Second, the EU considers China a threat to the EU’s economic health and competitiveness, and to the global economy. The Commission’s 2016 Joint Communication noted that China’s adjustment towards a lower growth rate may generate 'short-term volatility and risks'. It also stressed that China’s rising economic power 'increases the risk for the global economy'.

Third, the EU sees China as a threat to its core political values, including human rights, democracy, and the rule of law. The EU’s position over China’s human rights and democratic conditions is not new. But in recent years it has amplified its concerns that China’s authoritarian governance model increasingly threatens liberal democratic values. The EU has issued numerous Human Rights Council statements on Xinjiang, and considers Beijing’s adoption of National Security Law a 'severe blow' to democracy in Hong Kong. The EU has also expressed its belief that the pandemic was 'politicised to the advantage of international actors with a different agenda to ours. This is the case of China'.

Finally, the EU recently labelled China a security concern because of its growing influence in the digital domain. A 2019 European Parliament press release refers to China explicitly as an 'IT threat' to the EU. The EU also worries that China’s foreign investment in strategic sectors, and its acquisition of critical assets, especially 5G networks, 'can pose risks to the EU’s security'.

Divergent views among EU member states

Despite Brussels’ clear attempt to securitise China, the EU’s member states hold rather divergent views on whether China constitutes a threat, and if so, in what sectors. On Asian regional security issues, for example, France and Germany want to adopt an assertive approach. Both countries have urged China to uphold international law in the South China Sea disputes. Hungary and Greece, on the other hand, remain unwilling to criticise Beijing.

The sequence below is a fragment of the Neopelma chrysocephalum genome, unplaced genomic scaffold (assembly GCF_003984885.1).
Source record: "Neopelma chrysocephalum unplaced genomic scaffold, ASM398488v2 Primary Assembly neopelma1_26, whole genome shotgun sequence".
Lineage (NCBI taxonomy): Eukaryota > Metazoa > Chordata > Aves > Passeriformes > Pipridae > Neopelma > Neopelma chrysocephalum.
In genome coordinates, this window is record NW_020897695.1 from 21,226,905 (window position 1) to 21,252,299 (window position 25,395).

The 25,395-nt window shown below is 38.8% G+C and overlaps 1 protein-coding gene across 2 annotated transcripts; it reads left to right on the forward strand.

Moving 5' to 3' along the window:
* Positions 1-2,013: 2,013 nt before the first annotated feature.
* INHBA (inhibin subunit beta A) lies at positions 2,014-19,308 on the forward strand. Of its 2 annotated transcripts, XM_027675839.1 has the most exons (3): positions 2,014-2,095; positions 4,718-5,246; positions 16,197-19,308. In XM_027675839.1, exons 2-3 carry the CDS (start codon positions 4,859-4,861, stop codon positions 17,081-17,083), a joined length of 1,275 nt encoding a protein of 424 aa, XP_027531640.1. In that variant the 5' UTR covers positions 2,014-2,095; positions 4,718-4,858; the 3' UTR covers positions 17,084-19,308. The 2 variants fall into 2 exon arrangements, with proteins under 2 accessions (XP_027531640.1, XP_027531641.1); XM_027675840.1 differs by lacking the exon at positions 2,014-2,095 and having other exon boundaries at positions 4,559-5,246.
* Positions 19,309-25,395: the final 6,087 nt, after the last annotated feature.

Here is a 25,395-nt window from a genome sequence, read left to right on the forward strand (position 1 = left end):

EU member states hold divergent views on whether China constitutes a threat, and if so, in what sectors

Similarly, in the IT and cybersecurity domain, a group of members in the European Parliament has identified Chinese 5G vendors Huawei and ZTE as 'high risk' companies. Member states, meanwhile, remain divided on the issue. So, for example, the Spanish government has attempted to avoid imposing an explicit ban on Huawei in its new 5G Cybersecurity Act. Numerous central and eastern European countries, however, have tended to align with the US in banning Huawei from future 5G networks.

As long as there is broad divergence among EU member states on whether to perceive China as a threat, implementing EU measures and policies at national levels in this area is significantly constrained. And that does nothing for the EU’s image with China.

This blog piece is based on the authors' recent article in Asia Europe Journal, Analysing the EU’s collective securitisation moves towards China

This article presents the views of the author(s) and not necessarily those of the ECPR or the Editors of The Loop.

Contributing Authors

photograph of Xuechen Chen Xuechen Chen Assistant Professor in Politics and International Relations, New College of the Humanities at Northeastern University More by this author
photograph of Xinchuchu Gao Xinchuchu Gao Fellow in European Political Economy, London School of Economics More by this author